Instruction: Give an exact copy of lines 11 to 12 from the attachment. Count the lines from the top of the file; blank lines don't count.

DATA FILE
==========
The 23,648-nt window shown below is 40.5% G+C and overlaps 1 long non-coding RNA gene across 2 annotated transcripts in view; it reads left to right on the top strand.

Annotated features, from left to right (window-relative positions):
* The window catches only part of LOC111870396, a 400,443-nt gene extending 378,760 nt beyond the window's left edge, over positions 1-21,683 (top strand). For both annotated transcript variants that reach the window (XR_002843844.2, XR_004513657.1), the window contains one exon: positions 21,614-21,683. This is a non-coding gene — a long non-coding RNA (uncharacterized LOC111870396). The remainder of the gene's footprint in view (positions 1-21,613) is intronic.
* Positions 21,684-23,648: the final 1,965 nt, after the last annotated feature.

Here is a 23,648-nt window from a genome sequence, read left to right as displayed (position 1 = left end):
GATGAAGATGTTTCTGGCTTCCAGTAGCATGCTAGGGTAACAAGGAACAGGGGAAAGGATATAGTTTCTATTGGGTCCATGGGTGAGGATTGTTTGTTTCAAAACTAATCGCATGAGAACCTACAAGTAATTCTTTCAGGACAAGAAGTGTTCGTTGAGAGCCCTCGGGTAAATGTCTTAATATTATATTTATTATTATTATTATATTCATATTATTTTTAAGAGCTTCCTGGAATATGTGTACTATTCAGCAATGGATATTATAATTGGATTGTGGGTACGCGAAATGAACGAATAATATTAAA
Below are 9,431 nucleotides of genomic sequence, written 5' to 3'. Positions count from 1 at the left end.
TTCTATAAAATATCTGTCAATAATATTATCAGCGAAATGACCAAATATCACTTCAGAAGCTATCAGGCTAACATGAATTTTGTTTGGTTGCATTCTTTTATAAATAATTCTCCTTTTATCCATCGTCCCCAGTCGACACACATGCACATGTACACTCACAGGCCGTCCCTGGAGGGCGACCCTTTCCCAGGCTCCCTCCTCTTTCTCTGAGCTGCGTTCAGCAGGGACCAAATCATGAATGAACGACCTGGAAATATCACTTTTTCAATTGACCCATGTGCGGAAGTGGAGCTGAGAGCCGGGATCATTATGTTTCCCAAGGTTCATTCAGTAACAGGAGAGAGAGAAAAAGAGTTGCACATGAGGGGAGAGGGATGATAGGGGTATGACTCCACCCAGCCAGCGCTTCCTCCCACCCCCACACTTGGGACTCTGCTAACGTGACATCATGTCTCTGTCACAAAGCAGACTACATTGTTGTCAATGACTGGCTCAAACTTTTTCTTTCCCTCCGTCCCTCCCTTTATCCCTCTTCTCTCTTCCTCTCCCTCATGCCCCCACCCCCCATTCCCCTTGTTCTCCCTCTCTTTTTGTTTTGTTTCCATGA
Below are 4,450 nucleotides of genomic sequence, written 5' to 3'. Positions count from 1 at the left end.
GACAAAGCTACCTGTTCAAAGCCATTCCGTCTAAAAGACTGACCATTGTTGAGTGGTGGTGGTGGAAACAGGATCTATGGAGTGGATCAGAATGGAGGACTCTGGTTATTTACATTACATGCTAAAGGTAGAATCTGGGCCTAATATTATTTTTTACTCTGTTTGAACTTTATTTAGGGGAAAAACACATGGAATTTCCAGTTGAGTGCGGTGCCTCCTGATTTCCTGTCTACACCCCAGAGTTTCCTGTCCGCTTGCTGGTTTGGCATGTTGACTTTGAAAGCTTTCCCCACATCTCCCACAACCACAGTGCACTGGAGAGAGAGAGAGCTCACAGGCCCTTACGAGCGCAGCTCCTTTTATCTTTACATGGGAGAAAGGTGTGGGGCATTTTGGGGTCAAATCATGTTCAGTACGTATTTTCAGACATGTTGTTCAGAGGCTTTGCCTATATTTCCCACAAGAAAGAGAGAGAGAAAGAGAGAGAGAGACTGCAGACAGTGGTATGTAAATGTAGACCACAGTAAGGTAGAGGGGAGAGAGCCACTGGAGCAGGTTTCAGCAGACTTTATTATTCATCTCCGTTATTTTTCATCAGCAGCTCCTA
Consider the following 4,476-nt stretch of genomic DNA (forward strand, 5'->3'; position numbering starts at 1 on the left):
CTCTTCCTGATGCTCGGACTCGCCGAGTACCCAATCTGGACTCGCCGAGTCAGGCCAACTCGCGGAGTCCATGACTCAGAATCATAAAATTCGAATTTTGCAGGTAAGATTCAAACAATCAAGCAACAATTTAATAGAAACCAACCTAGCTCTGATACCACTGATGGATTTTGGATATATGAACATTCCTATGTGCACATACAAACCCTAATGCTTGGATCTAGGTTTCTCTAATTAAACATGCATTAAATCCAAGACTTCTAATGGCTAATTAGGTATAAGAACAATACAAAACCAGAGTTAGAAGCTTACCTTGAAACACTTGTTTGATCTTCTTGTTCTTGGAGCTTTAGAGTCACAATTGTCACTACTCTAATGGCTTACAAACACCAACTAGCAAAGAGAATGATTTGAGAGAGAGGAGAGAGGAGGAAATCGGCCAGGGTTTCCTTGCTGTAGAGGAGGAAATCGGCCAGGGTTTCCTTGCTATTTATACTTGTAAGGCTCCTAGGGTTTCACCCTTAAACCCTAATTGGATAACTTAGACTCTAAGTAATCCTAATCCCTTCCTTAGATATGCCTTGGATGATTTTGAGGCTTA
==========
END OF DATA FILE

Consider the following 4,476-nt stretch of genomic DNA (forward strand, 5'->3'; position numbering starts at 1 on the left):
CTCTTCCTGATGCTCGGACTCGCCGAGTACCCAATCTGGACTCGCCGAGTCAGGCCAACTCGCGGAGTCCATGACTCAGAATCATAAAATTCGAATTTTGCAGGTAAGATTCAAACAATCAAGCAACAATTTAATAGAAACCAACCTAGCTCTGATACCACTGATGGATTTTGGATATATGAACATTCCTATGTGCACATACAAACCCTAATGCTTGGATCTAGGTTTCTCTAATTAAACATGCATTAAATCCAAGACTTCTAATGGCTAATTAGGTATAAGAACAATACAAAACCAGAGTTAGAAGCTTACCTTGAAACACTTGTTTGATCTTCTTGTTCTTGGAGCTTTAGAGTCACAATTGTCACTACTCTAATGGCTTACAAACACCAACTAGCAAAGAGAATGATTTGAGAGAGAGGAGAGAGGAGGAAATCGGCCAGGGTTTCCTTGCTGTAGAGGAGGAAATCGGCCAGGGTTTCCTTGCTATTTATACTTGTAAGGCTCCTAGGGTTTCACCCTTAAACCCTAATTGGATAACTTAGACTCTAAGTAATCCTAATCCCTTCCTTAGATATGCCTTGGATGATTTTGAGGCTTA